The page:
Fantasy is the ultimate big tent. Pretty much anything beyond a book
containing only numerals has the potential to be categorized for
some shady reason, as fantasy. 'The Voyage of the Proteus : An Eyewitness
Account of the End of the World', with ancient Greeks and a modern
American, harpies and global warming, Agamemnon and George W. Bush
is arguably a fantasy. It certainly uses the tropes and literary
techniques of fantasy, and it paints scenes that are full of the
fantastic. But in fact, it would be a fantasy to imagine that 'The
Voyage of the Proteus : An Eyewitness Account of the End of the World'
is anything other than a full-blown, froth-mouthed polemic, a seething
spew of bile aimed at the heart of the world we think we know and
presume to be living in.
Disch begins the voyage his own damn self. Tom, an American, finds himself
aboard the Proteus and in the company of Cassandra. There's no explanation;
it just is. Our Hero, Tom, is fairly aged, and explains to Cassandra
that he's gay, even while she attends to his sexual needs in an extremely
graphic manner. As they voyage around something remotely resembling fictional
visions of Ancient Greece, he spews about the ills of our present (her
future), while she spews about the ills of her present and predicts a
variety of futures. Imagine a conversation between a clever hooker and
a lecherous liberal professor aboard a faked-up Greek ship and you'll
have a good idea what you’re in for.
'The Voyage of the Proteus' finds Disch in fine form, assuming you enjoy
his witty, vituperative, over-the-top agonizing. There's something here
to jar or offend just about any sensibility. Subtlety is been barred
from the proceedings, and any time it threatens to rear its head, some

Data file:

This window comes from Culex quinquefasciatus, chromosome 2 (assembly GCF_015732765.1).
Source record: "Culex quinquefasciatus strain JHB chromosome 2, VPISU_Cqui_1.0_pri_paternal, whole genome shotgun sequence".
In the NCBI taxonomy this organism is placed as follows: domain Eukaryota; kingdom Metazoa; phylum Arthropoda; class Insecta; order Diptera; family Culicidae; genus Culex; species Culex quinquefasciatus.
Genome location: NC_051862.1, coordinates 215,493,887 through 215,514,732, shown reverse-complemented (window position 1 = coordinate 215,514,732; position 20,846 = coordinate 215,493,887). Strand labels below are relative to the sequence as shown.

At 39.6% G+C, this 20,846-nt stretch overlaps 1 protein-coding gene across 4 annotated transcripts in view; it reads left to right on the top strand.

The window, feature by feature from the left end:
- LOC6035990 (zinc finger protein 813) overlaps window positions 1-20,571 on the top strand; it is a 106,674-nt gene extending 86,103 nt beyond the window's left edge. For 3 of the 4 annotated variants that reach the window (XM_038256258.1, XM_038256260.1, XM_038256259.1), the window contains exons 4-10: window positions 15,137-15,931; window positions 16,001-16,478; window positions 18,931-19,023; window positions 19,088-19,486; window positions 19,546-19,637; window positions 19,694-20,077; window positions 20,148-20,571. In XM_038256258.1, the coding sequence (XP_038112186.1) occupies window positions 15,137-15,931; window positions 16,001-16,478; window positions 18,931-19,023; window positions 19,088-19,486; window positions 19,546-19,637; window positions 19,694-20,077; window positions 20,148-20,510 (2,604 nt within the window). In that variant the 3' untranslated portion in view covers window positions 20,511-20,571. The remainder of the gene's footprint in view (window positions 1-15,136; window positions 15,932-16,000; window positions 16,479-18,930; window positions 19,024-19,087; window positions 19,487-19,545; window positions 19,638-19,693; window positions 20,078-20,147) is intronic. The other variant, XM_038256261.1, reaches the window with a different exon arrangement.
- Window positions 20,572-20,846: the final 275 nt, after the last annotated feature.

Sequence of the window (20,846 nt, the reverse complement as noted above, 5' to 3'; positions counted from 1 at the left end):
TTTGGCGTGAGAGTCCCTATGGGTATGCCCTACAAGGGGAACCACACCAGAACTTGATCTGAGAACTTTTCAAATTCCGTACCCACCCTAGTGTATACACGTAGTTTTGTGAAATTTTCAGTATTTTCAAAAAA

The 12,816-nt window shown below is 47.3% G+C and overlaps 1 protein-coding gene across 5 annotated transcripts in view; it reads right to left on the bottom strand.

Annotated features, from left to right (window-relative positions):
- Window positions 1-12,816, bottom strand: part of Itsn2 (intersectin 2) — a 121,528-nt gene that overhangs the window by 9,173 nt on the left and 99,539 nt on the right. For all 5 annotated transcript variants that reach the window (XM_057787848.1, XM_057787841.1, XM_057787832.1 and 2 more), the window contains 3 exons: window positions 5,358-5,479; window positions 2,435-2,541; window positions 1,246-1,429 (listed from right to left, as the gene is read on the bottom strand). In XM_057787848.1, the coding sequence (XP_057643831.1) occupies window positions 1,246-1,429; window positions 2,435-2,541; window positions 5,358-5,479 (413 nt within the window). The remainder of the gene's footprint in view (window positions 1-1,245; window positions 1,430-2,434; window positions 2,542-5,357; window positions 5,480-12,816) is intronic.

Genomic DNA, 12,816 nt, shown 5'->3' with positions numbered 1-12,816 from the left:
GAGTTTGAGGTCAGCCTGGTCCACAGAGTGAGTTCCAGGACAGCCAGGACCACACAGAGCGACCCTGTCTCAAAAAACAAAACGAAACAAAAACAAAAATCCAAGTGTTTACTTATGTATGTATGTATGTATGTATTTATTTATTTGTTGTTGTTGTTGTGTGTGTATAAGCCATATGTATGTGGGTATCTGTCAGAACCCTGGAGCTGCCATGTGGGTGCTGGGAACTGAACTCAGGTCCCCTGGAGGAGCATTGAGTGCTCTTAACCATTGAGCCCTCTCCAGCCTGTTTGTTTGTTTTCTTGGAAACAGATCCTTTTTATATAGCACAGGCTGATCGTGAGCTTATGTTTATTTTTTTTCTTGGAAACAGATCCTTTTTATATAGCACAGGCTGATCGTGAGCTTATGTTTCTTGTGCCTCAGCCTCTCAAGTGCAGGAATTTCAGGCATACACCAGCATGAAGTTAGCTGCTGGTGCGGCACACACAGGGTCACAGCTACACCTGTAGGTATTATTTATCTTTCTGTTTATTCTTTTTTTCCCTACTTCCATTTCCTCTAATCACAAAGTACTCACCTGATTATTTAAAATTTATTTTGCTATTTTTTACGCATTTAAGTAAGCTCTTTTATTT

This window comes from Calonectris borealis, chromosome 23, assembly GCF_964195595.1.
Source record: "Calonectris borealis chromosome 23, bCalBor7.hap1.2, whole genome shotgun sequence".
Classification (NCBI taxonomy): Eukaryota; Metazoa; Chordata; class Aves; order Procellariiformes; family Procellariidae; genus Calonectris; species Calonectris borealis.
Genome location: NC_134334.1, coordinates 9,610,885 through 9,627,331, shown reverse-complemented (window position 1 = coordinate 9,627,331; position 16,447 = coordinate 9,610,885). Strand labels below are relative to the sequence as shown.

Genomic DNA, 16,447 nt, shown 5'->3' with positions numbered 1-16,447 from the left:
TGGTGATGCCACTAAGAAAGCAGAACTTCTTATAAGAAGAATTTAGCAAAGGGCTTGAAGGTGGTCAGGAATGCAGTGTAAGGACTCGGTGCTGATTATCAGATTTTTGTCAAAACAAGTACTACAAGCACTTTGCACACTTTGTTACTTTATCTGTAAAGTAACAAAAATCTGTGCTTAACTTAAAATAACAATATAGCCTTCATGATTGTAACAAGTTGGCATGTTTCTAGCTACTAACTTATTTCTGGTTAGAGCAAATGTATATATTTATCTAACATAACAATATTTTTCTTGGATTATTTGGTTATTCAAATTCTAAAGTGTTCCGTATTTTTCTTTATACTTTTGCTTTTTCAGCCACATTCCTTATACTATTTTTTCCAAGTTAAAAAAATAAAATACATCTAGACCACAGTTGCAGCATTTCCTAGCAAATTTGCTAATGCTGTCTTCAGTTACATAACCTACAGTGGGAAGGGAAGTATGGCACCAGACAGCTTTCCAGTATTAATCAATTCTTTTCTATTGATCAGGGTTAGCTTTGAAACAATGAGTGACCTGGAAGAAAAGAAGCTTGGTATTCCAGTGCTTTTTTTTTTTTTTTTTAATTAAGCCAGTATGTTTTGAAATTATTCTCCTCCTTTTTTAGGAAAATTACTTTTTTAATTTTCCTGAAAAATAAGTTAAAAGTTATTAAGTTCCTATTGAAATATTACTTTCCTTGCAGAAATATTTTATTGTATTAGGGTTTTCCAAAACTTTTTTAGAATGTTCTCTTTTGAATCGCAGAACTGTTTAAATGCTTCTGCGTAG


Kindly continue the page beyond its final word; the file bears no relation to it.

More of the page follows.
mythical character or creature is there to lop it off and watch the blood
spurt from the neck stump. Disch makes no secret of his political leanings
as he savages the current administration and feasts upon the steaming
entrails. I personally found this book bracing and rather funny, but
a fair swathe of readers will find it offensive, juvenile and overly-simplistic.
If the current state of the world makes you want to scream obscenities,
then you're going to find a lot to like here. If the world makes you
want to sing in perfect harmony, then perhaps you’re after all
the perfect audience. You sensibilities need to be offended. Thomas M.
Disch is here to answer your unspoken prayers.
'The Voyage of the Proteus: An Eyewitness Account of the End of the World'
offers readers visions of mythical terror and insightful swipes at the
sort of Greek myths taught in elementary schools, found in the comics
or onscreen at the multiplex. You won’t learn a lot about ancient
Greece or modern America. You will learn what makes Thomas M. Disch fuming
mad. If those are the sorts of things that make you mad, then consider
this the best book of bile money can buy. If you pick this one up, don't
prepare to sail. Prepare to spew.